After whispers of Jude's name lead him to discovering Brahms on the grounds of the Heelshire Mansion near their temporary home, he starts talking again, but more to Brahms than his actual parents. His treatment of the doll as a real person feels a little odd, especially with some very familiar rules spotted written down in the trailer. But since Jude is starting to come out of his shell after the trauma he experienced, they're not so eager to do anything about it just yet. They're riding this out in the hopes that Brahms is just a therapeutic

Raising the Stakes

Director William Brent Bell feels like the first movie fell short in putting characters in enough jeopardy. But with an entirely new character dynamic at play with the family and the mental health of their child, Bell said the first movie almost serves as a slow burn origin story to tee-up this movie. The director reflected:

"It's cool that we got to make an origin story in a way, a movie that set everything up slowly instead of jumping right into the story. That's not normal. It didn't have a teaser at the beginning, it just starts that story slowly. It doesn't have a flashback, and that's unique. For me, there was a point that [Brahms] was doing things, leaving her a sandwich, he might have cut her hair, even though we didn't have that moment [in the movie], he takes her clothes. They're all cute little things, but they're not necessarily deadly. We got to that point later in the story, but I wanted to make sure to in the second movie that we have stakes where he's not just being cute and weird, he's being deadly."

This time, the mischief of Brahms is much more threatening, and it comes in the form of injury, possibly even death. The characters will very much be threatened this time, though the specific catalyst that makes it clear Brahms is a threat wasn't given away to us.

It's hard to get an idea of what kind of horror we're dealing with from this set visit – so many secrets are being kept from us at this point in production.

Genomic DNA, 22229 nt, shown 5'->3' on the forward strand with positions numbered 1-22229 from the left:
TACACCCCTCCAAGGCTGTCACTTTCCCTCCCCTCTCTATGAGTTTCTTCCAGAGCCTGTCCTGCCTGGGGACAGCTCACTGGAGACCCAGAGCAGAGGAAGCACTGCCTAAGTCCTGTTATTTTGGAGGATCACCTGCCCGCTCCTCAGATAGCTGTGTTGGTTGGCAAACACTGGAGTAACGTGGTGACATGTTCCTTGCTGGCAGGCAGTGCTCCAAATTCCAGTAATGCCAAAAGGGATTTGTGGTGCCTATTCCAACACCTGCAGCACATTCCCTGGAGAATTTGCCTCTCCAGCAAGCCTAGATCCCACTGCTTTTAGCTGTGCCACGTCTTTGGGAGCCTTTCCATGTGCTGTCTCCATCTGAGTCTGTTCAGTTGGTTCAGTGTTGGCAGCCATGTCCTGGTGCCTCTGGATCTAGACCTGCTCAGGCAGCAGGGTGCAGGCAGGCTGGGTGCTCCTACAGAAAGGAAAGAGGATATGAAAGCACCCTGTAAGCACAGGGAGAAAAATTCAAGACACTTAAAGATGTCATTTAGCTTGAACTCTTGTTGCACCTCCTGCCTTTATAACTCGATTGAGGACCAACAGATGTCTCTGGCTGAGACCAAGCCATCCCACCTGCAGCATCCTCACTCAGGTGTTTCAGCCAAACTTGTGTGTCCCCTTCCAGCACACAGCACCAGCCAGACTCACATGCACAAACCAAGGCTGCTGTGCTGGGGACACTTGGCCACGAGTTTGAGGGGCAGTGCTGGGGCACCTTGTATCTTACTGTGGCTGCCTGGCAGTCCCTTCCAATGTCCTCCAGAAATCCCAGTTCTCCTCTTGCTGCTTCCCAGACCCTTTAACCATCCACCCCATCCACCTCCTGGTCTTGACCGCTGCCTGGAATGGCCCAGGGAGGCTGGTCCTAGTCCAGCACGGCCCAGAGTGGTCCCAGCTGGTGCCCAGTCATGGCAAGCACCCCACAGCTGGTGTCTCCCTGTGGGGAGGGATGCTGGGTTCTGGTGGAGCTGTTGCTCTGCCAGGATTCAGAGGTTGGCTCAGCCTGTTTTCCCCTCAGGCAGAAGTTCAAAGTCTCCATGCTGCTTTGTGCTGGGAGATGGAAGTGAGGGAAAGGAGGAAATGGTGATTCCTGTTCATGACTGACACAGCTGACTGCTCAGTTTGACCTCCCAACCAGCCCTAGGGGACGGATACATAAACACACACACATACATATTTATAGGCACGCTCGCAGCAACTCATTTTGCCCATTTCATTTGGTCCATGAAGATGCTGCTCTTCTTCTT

What Happened to Brahms' House?

With the exception of some shattered glass, damaged walls, and broken furniture, the Heelshire Mansion (actually historical Craigdarroch Castle in Victoria, BC) was left standing at the end of The Boy. But if Jude finds Brahms in the middle of the woods on the grounds of the house, then what has happened to the house itself?

Well, the house is boarded up and disheveled. It looks like some construction was being done at some point since we can see some scaffolding and whatnot outside the house in the trailer. There appears to have been a fire in the attic, where the grown up Brahms from the end of The Boy seems to have relocated since living in the walls of the mansion. We're not sure how this fire came about, but the set, which was built inside an abandoned tire shop in Victoria, BC, looks totally scorched with blackened walls, soot-covered furniture and various torched artifacts lying around. Two beams have crashed through the ceiling around a desk. It's in total disarray. Is anyone still living here?

Also tied to Heelshire Mansion, we heard about a caretaker in the form of a new character named Joseph played by Ralph Ineson of The Witch. But he may be more than just a caretaker since we were told that he was the owner of the house at one point, but somehow lost it. There's probably more of the Brahms doll backstory tied to Joseph than we know, but that's just speculation on our part.

But unlike the first movie, most of the terror doesn't unfold at the mansion this. Instead, two-thirds of the movie unfolds at the lake cottage on the grounds of the mansion, and it's the climax that brings us back to the mansion, specifically the basement of the house, where we haven't been yet. On the set, a fog machine created an ominous setting, allowing for an eerie glow in the basement, created by light shining from the "outside" through the windows. The secret passageways within the house are also still intact, and it's rather unsettling to walk through them.

Even though specifics of the scene we saw filmed were not provided to give us context, it's here that Liza cautiously searches the house with a shotgun in hand, eventually finding Jude eerily humming as he stands near a big, old furnace, fully ignited with practical fire burning within, adding to the hazy glow in the basement. Jude holds Brahms and slowly turns before the director yelled cut. As for what happens next, well...it sounds like we'll have to wait until next month.